This post is the first in my series on doubt. You can see the whole series here.
I get the same email a few times each day. Sometimes I get it a half dozen times, other times a hundred or more. The sender is always different, and it's almost never anyone I've met. Sometimes this email is four sentences, and other times it's four pages. There are never any pictures. Over the last year, I've gotten this email thousands of times.
This email is where someone tells me that they don't believe in God anymore. I call these emails "I once was found, but now I'm lost" messages.
Most of the people who email me have never told anyone their secret. A lot of them attend churches, some of them are leaders–even pastors. They come from all denominational backgrounds, and 75% or more are men.
My email writers often miss God, and fear what this loss of faith will mean in their families, communities, and churches. They are in the closet, pretending to believe something they don't for the sake of peace. The constant acting drains them, and they often email me because they can't do it anymore.
But even as they lose their belief and relationship with God, they fear what science has to say about death, purpose, and the meaning of life. They grieve anew for lost loved ones they expected to see in heaven, and they wonder why life matters at all if our Universe will one day be nothing but cold and void.
I get that. I pretended to believe in God for two years. I know what it's like to be a church leader who doesn't believe. Coming out to my wife was one of the hardest things I've ever done. The fear new and near apostates feel is warranted. The people closest to you will be shocked to see you drop a belief that was once part of your core identity.
The people who email me don't email me looking for answers in atheism though. I am a former atheist, who is once again a believer in God and a follower of Christ. I get messages from people who once believed in God, and want to believe in God, but can not believe in God.
They don't believe in God anymore because there is no scientific evidence that God exists.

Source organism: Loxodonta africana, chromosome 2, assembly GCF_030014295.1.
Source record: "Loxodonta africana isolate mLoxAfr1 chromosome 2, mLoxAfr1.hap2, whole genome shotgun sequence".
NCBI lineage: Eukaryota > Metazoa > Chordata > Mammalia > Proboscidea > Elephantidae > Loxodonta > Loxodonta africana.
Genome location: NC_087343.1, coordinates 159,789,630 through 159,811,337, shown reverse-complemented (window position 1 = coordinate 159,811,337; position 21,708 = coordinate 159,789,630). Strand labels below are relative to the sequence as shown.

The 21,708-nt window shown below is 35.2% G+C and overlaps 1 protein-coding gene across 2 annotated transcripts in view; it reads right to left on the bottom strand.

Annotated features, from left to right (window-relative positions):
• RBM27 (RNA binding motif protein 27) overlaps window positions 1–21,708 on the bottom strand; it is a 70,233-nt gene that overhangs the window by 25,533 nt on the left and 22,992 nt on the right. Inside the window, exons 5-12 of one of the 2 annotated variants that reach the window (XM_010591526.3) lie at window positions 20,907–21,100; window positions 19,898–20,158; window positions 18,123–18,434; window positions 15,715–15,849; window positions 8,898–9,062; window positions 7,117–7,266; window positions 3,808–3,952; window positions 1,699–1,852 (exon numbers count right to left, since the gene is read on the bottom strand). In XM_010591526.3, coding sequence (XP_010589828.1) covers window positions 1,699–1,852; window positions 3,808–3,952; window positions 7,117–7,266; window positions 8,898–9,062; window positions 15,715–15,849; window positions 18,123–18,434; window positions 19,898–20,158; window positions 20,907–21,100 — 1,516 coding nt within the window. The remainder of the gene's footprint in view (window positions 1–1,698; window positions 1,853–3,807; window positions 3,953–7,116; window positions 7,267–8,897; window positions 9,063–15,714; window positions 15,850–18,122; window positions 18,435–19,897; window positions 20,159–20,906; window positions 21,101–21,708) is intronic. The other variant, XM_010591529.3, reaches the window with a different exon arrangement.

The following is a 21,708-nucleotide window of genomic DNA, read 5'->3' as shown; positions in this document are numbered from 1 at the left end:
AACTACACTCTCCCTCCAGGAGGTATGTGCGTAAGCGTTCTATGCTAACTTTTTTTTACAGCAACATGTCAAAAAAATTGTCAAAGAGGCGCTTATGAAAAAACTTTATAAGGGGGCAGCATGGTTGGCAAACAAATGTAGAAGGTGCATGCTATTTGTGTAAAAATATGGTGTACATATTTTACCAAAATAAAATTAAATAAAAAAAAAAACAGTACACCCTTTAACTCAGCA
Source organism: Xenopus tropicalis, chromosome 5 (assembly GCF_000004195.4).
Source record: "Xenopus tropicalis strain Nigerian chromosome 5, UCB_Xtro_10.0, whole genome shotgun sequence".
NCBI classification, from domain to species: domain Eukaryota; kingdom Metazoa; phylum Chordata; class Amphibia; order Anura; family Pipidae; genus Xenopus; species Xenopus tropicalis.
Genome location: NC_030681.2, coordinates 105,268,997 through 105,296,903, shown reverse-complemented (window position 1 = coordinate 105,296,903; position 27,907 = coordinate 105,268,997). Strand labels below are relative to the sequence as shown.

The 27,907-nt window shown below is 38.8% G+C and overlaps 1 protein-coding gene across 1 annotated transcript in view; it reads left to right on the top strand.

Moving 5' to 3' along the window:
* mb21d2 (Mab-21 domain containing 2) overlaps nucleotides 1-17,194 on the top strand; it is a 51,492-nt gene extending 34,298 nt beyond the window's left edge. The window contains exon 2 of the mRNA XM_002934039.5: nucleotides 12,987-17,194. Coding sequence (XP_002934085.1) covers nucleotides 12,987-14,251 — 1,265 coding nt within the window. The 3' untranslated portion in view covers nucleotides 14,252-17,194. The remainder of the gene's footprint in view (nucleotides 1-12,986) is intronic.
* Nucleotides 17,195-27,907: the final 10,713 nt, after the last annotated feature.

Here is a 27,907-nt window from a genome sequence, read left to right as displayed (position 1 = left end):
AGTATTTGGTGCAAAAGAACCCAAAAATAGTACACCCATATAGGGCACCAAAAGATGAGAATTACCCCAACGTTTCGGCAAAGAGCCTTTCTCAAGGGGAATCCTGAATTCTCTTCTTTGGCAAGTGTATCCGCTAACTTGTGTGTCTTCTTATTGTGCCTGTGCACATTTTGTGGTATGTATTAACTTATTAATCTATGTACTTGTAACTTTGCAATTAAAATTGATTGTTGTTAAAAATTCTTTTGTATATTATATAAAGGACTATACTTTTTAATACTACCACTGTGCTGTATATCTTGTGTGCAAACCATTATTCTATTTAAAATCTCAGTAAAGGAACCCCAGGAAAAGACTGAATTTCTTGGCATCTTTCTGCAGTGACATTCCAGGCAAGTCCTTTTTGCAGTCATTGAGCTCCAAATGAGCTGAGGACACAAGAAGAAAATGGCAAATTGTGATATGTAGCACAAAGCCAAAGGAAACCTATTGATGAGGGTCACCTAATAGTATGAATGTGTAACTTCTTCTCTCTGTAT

Or, because there are a lot of contradictions between the Bible and science.
Or, because the Bible is historically inaccurate.
Or, because someone at church hurt them.
Or, molested them.
Or, told them that it was a sin to be gay, but then they met a gay person who became their friend.
Or, because they are gay and they don't believe a loving God would have done this to them.
Or, because they realized that prayers never get answered with miracles.
Or, most common, a spiritual leader or mentor had a massive moral failure, like a pastor cheating on his wife.
The root of their doubt is some combination of intellectual and emotional factors that make it impossible for them to believe what they once did.
So let's talk about Doubt. Let's get this all out in the open. Let's admit that most of the ways people explain God seem silly and ancient in the face of modern science. Let's also acknowledge that skeptics have some really exceptional arguments against faith.
While we're at it, we can admit that the Bible says some really freaky stuff and that the Church has done some really evil things.
Finally, let me tell you that you aren't wicked, lazy, stupid, broken, proud, or evil for having questions and doubts. You don't doubt because you are a bad person, or because your life is full of sin. You aren't in league with the devil. For many people, the road to doubt begins with Bible study.
Now the bad news: it's probably impossible to go back. Whatever you've learned that shattered your old worldview cannot be unlearned. If you want to know God again, the answer is not nostalgia or looking back.
The answer is moving forward. For many people, the deconstruction that happens in unbelief knocks enough boxes out of the way that they can experience God in a new and fresh way. You may not ever understand God the way you once did, but that's ok.
I'm a Christian turned atheist turned follower of Christ. My journey with God has been powerful and exciting. I can tell you from my own experience that you can know God again if you want to, and you can be a part of Christian community if you want the Church in your life. You can serve again.
And you can do all that without turning off your brain and denying what science has to say about the world. There is one thing I've learned, more than any other, that helps me live an exciting life of purpose.
The story of science is the story of God.
Over the coming weeks, I'm going to write a series about belief, doubt, and the power of uncertainty. These are the topics I'm working on, but please contact me if there is a topic you want to cover that isn't listed below.
- Belief in God isn't crazy or bad.
- Science shows us that spirituality and religion have real benefits to people–and society.
- The power of uncertainty, and why people hate it.
- The meaning of life.
- What happens when we die?
- Who or what is God and the limits of human understanding.
- Is the Bible the Word of God?
- Is Jesus the Son of God?
That should be enough to get us started. If you'd like to follow along with this discussion as it happens, just bookmark this page–everything I post in this series will show up there.
Let's do this.